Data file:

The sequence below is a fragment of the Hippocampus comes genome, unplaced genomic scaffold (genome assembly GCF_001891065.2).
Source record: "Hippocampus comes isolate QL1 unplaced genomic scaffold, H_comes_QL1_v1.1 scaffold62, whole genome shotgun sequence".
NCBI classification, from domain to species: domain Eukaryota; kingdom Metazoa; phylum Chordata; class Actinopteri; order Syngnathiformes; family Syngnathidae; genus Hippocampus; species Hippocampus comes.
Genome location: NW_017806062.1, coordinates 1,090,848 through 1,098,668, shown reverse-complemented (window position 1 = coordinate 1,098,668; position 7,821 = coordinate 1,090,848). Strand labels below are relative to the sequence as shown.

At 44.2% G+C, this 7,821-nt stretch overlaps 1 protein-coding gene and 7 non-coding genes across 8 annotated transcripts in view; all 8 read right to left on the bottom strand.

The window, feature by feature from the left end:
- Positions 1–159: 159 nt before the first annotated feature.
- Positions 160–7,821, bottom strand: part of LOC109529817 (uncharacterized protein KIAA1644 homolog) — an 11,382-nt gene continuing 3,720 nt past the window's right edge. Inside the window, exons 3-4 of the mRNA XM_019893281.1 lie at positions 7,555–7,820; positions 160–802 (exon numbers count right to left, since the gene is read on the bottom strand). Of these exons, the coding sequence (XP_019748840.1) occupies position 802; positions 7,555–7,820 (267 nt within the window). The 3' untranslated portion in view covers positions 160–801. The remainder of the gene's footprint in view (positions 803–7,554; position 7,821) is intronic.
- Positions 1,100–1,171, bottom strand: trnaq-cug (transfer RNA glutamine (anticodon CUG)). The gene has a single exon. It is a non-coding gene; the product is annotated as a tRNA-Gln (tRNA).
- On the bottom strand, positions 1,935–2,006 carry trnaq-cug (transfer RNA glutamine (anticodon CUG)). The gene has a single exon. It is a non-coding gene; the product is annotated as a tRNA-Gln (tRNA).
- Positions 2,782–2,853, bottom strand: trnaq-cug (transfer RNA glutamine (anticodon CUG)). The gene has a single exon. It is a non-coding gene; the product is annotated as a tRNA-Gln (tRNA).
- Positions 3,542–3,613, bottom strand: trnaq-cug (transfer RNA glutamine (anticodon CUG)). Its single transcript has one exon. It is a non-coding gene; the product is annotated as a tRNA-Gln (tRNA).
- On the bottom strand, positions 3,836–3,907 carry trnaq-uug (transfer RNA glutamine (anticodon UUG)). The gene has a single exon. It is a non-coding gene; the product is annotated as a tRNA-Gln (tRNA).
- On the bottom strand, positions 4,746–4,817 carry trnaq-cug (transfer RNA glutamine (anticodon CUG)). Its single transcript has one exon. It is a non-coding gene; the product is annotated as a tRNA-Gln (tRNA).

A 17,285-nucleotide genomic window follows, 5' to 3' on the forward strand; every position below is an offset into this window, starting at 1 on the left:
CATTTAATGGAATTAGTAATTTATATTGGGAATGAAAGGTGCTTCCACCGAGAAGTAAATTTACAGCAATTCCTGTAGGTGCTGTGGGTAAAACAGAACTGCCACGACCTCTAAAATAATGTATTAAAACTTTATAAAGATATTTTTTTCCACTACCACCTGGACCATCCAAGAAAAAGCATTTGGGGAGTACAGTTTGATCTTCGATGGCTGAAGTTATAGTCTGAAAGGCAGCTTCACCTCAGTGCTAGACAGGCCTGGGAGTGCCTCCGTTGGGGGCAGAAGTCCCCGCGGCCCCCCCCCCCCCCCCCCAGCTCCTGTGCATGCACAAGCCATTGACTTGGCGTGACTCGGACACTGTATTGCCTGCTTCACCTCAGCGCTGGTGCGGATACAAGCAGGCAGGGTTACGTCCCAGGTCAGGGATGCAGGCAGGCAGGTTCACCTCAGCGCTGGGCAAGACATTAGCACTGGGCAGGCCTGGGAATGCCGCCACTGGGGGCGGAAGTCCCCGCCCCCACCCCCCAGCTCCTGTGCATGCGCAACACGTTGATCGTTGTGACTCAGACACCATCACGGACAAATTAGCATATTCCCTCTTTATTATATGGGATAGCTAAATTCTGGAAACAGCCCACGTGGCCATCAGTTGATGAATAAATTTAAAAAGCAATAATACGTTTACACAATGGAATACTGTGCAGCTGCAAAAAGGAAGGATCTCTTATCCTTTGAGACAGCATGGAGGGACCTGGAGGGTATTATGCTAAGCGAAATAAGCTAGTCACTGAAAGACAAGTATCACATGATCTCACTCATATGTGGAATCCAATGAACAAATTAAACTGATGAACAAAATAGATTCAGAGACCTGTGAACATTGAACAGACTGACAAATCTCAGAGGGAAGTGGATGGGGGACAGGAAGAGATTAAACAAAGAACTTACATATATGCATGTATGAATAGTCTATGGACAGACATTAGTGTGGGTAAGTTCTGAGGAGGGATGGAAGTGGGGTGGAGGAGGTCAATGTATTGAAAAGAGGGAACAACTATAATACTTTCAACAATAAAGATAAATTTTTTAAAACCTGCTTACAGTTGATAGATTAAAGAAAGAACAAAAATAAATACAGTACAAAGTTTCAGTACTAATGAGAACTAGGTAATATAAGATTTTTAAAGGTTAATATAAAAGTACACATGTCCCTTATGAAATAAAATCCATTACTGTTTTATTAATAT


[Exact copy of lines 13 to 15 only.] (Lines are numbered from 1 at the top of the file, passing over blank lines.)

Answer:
- On the bottom strand, positions 3,836–3,907 carry trnaq-uug (transfer RNA glutamine (anticodon UUG)). The gene has a single exon. It is a non-coding gene; the product is annotated as a tRNA-Gln (tRNA).
- On the bottom strand, positions 4,746–4,817 carry trnaq-cug (transfer RNA glutamine (anticodon CUG)). Its single transcript has one exon. It is a non-coding gene; the product is annotated as a tRNA-Gln (tRNA).

A 17,285-nucleotide genomic window follows, 5' to 3' on the forward strand; every position below is an offset into this window, starting at 1 on the left: